The volume of Margaret Atwood’s The Handmaid’s Tale pictured below may look like any other copy of the classic novel. The stark red-and-white image of the eponymous handmaid—now emblematic of the fight for women’s reproductive rights—is the same design that has adorned other covers of Atwood’s best-seller. But if you held it you would feel the difference between those volumes and this one, the so-called “Unburnable Book.” This special edition, released in May, is made of fireproof materials: a hard cover of phenolic resin and a dust jacket and pages made of white cinefoil, a treated aluminum product, hand-sewn with nickel wire.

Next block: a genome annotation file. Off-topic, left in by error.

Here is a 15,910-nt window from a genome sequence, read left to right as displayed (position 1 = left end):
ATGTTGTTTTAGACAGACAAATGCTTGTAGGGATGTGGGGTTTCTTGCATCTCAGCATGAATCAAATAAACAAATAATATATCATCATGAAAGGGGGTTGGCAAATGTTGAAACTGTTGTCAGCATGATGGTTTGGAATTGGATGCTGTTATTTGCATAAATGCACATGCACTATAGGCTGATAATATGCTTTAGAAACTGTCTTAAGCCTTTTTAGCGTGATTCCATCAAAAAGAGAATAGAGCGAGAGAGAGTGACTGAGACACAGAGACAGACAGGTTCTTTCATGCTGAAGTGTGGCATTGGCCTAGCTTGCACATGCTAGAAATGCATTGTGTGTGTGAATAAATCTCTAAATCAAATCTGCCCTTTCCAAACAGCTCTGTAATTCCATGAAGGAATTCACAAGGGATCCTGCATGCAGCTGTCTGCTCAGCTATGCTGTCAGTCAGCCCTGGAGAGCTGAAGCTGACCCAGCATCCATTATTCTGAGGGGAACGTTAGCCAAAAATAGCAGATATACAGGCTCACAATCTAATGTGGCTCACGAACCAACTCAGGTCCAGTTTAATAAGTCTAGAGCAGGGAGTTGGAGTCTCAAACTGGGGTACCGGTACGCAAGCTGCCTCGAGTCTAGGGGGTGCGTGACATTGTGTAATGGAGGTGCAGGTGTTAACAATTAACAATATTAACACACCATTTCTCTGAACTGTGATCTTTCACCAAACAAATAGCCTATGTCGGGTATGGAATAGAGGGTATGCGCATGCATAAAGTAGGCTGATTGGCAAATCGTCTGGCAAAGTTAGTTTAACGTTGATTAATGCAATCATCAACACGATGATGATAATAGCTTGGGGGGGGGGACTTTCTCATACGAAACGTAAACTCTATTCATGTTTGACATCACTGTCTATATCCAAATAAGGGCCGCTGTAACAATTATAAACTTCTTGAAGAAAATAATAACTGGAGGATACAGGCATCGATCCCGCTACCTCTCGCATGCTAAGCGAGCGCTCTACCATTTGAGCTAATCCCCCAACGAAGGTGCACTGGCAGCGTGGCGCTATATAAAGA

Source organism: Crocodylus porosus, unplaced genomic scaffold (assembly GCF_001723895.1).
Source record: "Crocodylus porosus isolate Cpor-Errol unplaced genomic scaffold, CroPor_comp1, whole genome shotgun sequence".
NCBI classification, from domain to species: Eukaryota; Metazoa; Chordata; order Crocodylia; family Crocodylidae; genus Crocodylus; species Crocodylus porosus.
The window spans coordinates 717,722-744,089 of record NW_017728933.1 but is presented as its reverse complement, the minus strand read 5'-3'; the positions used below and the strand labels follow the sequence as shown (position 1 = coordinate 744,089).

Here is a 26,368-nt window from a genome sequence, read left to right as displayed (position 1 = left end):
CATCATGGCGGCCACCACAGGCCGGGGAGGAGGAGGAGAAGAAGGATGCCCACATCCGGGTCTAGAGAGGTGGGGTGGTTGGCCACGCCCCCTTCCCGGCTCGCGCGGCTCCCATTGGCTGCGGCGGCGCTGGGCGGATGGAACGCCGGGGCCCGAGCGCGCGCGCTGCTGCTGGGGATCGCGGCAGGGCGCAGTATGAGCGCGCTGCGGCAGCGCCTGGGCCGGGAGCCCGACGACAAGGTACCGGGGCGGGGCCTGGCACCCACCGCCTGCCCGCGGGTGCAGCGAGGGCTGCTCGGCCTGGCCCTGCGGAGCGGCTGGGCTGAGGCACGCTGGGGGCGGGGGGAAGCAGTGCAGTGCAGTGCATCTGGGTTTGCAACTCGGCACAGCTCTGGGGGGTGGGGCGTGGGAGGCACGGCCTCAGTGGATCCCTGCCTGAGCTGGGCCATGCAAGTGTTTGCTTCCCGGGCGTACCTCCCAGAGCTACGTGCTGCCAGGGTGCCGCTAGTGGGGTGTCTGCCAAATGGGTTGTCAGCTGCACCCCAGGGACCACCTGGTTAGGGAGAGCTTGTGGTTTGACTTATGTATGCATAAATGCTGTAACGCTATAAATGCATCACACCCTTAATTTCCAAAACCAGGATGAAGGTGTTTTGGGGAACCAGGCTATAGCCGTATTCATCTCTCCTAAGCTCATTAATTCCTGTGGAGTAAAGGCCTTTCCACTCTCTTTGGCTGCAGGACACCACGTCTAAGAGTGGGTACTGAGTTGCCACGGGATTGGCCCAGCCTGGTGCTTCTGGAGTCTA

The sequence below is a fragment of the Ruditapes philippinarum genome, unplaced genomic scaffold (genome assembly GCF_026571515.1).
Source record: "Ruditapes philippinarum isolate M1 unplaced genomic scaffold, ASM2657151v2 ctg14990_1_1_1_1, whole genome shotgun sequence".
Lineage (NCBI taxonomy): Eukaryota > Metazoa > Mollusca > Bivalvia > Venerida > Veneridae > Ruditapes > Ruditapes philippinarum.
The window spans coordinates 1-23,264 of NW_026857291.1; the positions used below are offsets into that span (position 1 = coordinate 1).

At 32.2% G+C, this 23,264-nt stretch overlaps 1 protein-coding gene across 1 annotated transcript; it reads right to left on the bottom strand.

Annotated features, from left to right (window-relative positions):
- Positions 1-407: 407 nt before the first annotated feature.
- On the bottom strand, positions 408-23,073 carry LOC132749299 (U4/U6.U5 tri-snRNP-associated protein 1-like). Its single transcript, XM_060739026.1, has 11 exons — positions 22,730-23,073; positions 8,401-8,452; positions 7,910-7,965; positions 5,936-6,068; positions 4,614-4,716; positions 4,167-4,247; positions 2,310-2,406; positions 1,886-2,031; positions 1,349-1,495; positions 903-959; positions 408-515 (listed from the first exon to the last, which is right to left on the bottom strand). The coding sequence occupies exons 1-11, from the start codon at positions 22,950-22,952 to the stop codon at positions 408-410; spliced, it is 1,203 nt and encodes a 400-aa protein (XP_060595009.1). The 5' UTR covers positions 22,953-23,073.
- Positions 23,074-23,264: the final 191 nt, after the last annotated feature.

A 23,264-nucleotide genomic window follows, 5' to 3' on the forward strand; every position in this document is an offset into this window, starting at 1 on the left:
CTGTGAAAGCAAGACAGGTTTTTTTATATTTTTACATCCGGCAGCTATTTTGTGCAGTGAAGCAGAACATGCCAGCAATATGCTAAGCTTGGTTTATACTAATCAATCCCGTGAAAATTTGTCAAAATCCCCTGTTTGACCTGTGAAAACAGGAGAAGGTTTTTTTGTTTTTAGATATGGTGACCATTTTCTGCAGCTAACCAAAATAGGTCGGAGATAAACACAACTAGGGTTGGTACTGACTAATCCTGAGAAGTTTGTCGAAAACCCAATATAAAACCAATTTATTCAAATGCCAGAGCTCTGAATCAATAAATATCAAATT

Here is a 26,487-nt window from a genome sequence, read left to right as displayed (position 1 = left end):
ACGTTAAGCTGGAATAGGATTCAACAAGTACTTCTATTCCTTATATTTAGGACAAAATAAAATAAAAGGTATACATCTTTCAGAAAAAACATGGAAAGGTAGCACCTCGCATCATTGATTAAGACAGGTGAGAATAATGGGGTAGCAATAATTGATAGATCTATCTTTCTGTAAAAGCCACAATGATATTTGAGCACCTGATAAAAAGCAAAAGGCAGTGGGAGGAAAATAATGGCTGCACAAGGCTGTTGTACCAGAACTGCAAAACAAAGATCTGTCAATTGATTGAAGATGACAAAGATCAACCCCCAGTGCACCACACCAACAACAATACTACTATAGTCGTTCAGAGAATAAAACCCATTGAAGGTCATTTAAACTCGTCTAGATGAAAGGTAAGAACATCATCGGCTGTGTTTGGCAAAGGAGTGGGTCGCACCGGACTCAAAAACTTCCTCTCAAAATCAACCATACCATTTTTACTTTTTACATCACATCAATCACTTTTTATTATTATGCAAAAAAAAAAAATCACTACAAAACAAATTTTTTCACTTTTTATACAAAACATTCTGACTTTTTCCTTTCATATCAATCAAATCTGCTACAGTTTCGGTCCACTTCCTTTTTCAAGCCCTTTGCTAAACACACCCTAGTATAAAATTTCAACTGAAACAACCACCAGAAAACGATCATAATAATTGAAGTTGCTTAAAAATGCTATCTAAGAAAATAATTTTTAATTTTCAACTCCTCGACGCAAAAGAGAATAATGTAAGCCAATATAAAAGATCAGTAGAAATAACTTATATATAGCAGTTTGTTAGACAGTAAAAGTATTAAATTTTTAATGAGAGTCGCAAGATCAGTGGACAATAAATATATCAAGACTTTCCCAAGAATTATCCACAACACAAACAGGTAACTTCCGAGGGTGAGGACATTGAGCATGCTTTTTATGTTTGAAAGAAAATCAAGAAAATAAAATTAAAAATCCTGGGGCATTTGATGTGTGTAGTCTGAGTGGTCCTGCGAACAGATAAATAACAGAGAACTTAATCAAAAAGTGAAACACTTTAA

Doug Laxdal, whose Canadian graphic arts and specialty-bookbinding studio crafted the volume, describes the distinctive tactile quality of this one-of-a-kind tome: “It’s cold because it’s metal, and it also is about twice as heavy as what the regular book would be.” While the 384-page novel can be read for its story, it was not made for entertainment. It was manufactured this spring at the behest of Atwood’s publisher, Penguin Random House, and the Canadian creative agency Rethink to raise awareness about recent efforts to ban books from schools and libraries and funds for the literary nonprofit PEN America, which advances free expression. In a promotional video, which points out that would-be banners have even burned books recently, Atwood herself can be seen with a defiant look on her face as she aims a torch’s flames at The Handmaid’s Tale, a frequent target of book bans. White text floats over the image of unsinged open pages: “Because powerful words can never be extinguished.” Atwood’s words were powerful enough, at least, to help raise $130,000 at Sotheby’s June auction of the “Unburnable Book,” a sum, one hopes, that will go a long way toward fueling PEN America’s free-speech advocacy.